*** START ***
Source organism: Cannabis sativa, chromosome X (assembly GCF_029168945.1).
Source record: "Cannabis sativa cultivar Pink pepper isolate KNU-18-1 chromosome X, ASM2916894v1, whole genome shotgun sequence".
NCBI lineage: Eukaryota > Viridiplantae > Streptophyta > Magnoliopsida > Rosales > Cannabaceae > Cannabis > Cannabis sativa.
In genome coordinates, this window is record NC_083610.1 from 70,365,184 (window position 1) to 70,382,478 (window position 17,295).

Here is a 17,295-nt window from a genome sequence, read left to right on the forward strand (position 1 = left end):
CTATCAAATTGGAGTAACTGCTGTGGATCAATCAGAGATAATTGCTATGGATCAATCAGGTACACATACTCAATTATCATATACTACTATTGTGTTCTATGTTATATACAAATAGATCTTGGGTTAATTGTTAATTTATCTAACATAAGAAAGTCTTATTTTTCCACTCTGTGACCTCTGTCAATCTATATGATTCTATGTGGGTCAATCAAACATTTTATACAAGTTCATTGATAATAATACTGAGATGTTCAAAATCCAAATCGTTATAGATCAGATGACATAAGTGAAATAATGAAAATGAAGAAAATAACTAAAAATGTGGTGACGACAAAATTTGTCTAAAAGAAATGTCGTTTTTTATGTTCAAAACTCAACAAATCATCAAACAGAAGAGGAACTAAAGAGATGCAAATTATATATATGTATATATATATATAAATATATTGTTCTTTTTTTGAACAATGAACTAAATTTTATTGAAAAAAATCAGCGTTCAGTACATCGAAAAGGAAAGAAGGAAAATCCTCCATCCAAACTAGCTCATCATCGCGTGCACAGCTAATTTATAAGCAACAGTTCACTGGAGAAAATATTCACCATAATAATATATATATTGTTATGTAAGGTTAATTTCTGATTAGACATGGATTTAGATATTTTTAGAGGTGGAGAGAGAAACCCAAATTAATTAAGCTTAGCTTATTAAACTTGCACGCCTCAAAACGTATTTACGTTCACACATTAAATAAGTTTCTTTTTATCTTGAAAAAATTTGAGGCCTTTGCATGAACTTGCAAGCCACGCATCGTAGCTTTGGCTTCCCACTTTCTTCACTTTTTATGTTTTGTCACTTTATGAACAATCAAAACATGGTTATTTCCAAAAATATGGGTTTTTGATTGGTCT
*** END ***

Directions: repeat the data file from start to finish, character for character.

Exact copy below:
Source organism: Cannabis sativa, chromosome X (assembly GCF_029168945.1).
Source record: "Cannabis sativa cultivar Pink pepper isolate KNU-18-1 chromosome X, ASM2916894v1, whole genome shotgun sequence".
NCBI lineage: Eukaryota > Viridiplantae > Streptophyta > Magnoliopsida > Rosales > Cannabaceae > Cannabis > Cannabis sativa.
In genome coordinates, this window is record NC_083610.1 from 70,365,184 (window position 1) to 70,382,478 (window position 17,295).

Here is a 17,295-nt window from a genome sequence, read left to right on the forward strand (position 1 = left end):
CTATCAAATTGGAGTAACTGCTGTGGATCAATCAGAGATAATTGCTATGGATCAATCAGGTACACATACTCAATTATCATATACTACTATTGTGTTCTATGTTATATACAAATAGATCTTGGGTTAATTGTTAATTTATCTAACATAAGAAAGTCTTATTTTTCCACTCTGTGACCTCTGTCAATCTATATGATTCTATGTGGGTCAATCAAACATTTTATACAAGTTCATTGATAATAATACTGAGATGTTCAAAATCCAAATCGTTATAGATCAGATGACATAAGTGAAATAATGAAAATGAAGAAAATAACTAAAAATGTGGTGACGACAAAATTTGTCTAAAAGAAATGTCGTTTTTTATGTTCAAAACTCAACAAATCATCAAACAGAAGAGGAACTAAAGAGATGCAAATTATATATATGTATATATATATATAAATATATTGTTCTTTTTTTGAACAATGAACTAAATTTTATTGAAAAAAATCAGCGTTCAGTACATCGAAAAGGAAAGAAGGAAAATCCTCCATCCAAACTAGCTCATCATCGCGTGCACAGCTAATTTATAAGCAACAGTTCACTGGAGAAAATATTCACCATAATAATATATATATTGTTATGTAAGGTTAATTTCTGATTAGACATGGATTTAGATATTTTTAGAGGTGGAGAGAGAAACCCAAATTAATTAAGCTTAGCTTATTAAACTTGCACGCCTCAAAACGTATTTACGTTCACACATTAAATAAGTTTCTTTTTATCTTGAAAAAATTTGAGGCCTTTGCATGAACTTGCAAGCCACGCATCGTAGCTTTGGCTTCCCACTTTCTTCACTTTTTATGTTTTGTCACTTTATGAACAATCAAAACATGGTTATTTCCAAAAATATGGGTTTTTGATTGGTCT